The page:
• Diapers in a diaper pod so that you can only bring what you need into the tiny airplane bathroom. This is my favorite diaper pod.
  • A lightweight blanket for blocking light, keeping baby warm, whatever.  
  • Infant Tylenol, Motrin, whatever works for teething for you.
  • When they were really small, they really didn’t care about toys.  We brought Sophie the Giraffe, a few teething rings, a Jellycat stuffy, a little mirror toy, and some rattles on our first few flights
  • If your babies have started solids, bring anything they can have. Fun, not super messy snacks are ideal. We did  puffs, yogis, Happy Baby squeezes, cheerios, apple slices, Annie’s bunnies, apple sauce, Z bars, sippy cup for water or juice on the plane
  • Tablet.  We don’t follow all of the regular rules while on a flight. With that said, our kids had very little interest in tablets or shows as infants, but we might be able to distract them for 10 minutes with Little Baby Bum.  Every minute counts. 😂 We did not use headphones. We just turned the volume up a bit so they could hear. Perhaps we were annoying our neighbors on the flight, but it’s better than the sound of a crying baby. And honestly, the plane is so noisy, I don’t think anyone else could hear it.

Boarding

Usually, the flight crew calls for families with young children to board early.  Depending on what you are bringing on the plane, it may make sense to not board early just to minimize our time on the plane.  If you need overhead space (and don’t want to end up with a spot 10 rows away from your seat), or if you’d rather not lug a giant car seat onto an already crowded plane, go ahead and board early.   If not, maybe just let your kids explore the airport for another couple of minutes before being cooped up in a small space.

Surviving the Flight

My Twins’ Disastrous First Flight

Fun little story: We took our boys on their first flight when they were about 5 months old.  It was a 6-hour flight in the afternoon/evening. EVERYONE told us it would be no problem, babies their age always sleep the whole time.  Guess what? They didn’t. They basically didn’t sleep at all. Probably their ears were hurting, and they were crying quite a lot. I was so stressed out worrying about everyone else on the flight hating us that I couldn’t really calm down, and the babies were big-time picking up on my stress, and the cycle continued.  It was awful! SO awful, in fact, that I got shingles from the stress.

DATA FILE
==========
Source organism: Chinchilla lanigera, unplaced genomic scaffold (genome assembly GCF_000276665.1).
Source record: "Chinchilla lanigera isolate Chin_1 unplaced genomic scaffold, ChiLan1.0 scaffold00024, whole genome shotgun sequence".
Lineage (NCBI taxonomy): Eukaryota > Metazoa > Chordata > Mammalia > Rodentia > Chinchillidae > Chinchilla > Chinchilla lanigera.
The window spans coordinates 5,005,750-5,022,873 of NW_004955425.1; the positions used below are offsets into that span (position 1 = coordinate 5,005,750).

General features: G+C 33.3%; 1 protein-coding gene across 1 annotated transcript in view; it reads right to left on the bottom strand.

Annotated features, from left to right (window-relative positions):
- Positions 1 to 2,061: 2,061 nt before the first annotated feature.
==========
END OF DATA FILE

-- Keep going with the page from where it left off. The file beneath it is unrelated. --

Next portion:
Baby earmuffs. He might need them on the flight :)
Testing our ear muffs and chewing on each other’s fingers- we wanted to protect their ears at a noisy wedding.

Ok- so maybe I’m a little bit crazy. But here is what works for me: After that flight, we still had to make it home a few days later. So I played the first flight over in my head a lot, and thought about what else could go wrong, and imagined everyone staring and glaring at me. But who cares about them. I decided to just do my best and if that wasn’t good enough for the other passengers, screw them! That flight was 6 hours long, and I didn’t think my boys could scream for 6 hours straight, but that would be the absolute worse case.

So that’s what I did- I didn’t pay attention to anyone but my little family, which helped me stay calm, and of course my boys picked up on that and they were totally fine.

We were mentally prepared for them to cry, and for everyone on the flight to glare at me for the entire 6-hour flight.  So anything better than that felt great. The babies did cry probably 30-45 minutes combined, which felt like a lot, but honestly- it was no big deal. We found most people on our flights to be supportive and recognize that we were working hard.

Tips?

So as far as keeping your babies happy and entertained on the flight- in our experience, there are no easy solutions. Babies just can’t hold their attention to any particular thing for an extended time, and they will likely be a little overwhelmed and distracted in this new place (the airplane). So the biggest thing is just to be understanding of your little guys. My list of things I need to BE before flying with infant twins would include:

  1. Very well-rested, or very well-caffeinated. The roar of the engines wears me out but twin moms don’t have time to be tired. I breastfed so I obviously couldn’t ACTUALLY get a lot of sleep OR drink a lot of coffee, but .. for pretend
  2. VERY relaxed. My kids can’t nap on the plane. It drives me KIND of crazy, but I just have to let it ok. They are usually fine/happy, but I get caught up in how tired I think they are. Don’t do that 🙂
  3. Ready to sing .. a lot. Maybe bring a playlist you can sing along to, or a book of nursery rhymes to remind yourself.
  4. Totally disinterested, even OBLIVIOUS to what others on the plane are thinking. See the story above. Who cares if people are mad because your babies are crying! Sometimes babies cry. That’s just the way it is.
  5. Confident. I am a good mom. I can handle this even if it’s hard.
  6. They may want to listen to you sing and talk to them or they may want to rattle a toy. They may not be able to nap regularly, and that’s totally ok. Flight attendants are typically pretty understanding and will allow you to walk up and down the aisles if you need to.

So, yes our first flight with infants twins was hard. And maybe yours will be too, but TONS of infants are great flyers. And, no matter what, it’s just a few hours. As a twin parent, you can CERTAINLY handle a few hours of difficult travel, especially because, at the end of your flight, you’ll get to start your wonderful vacation!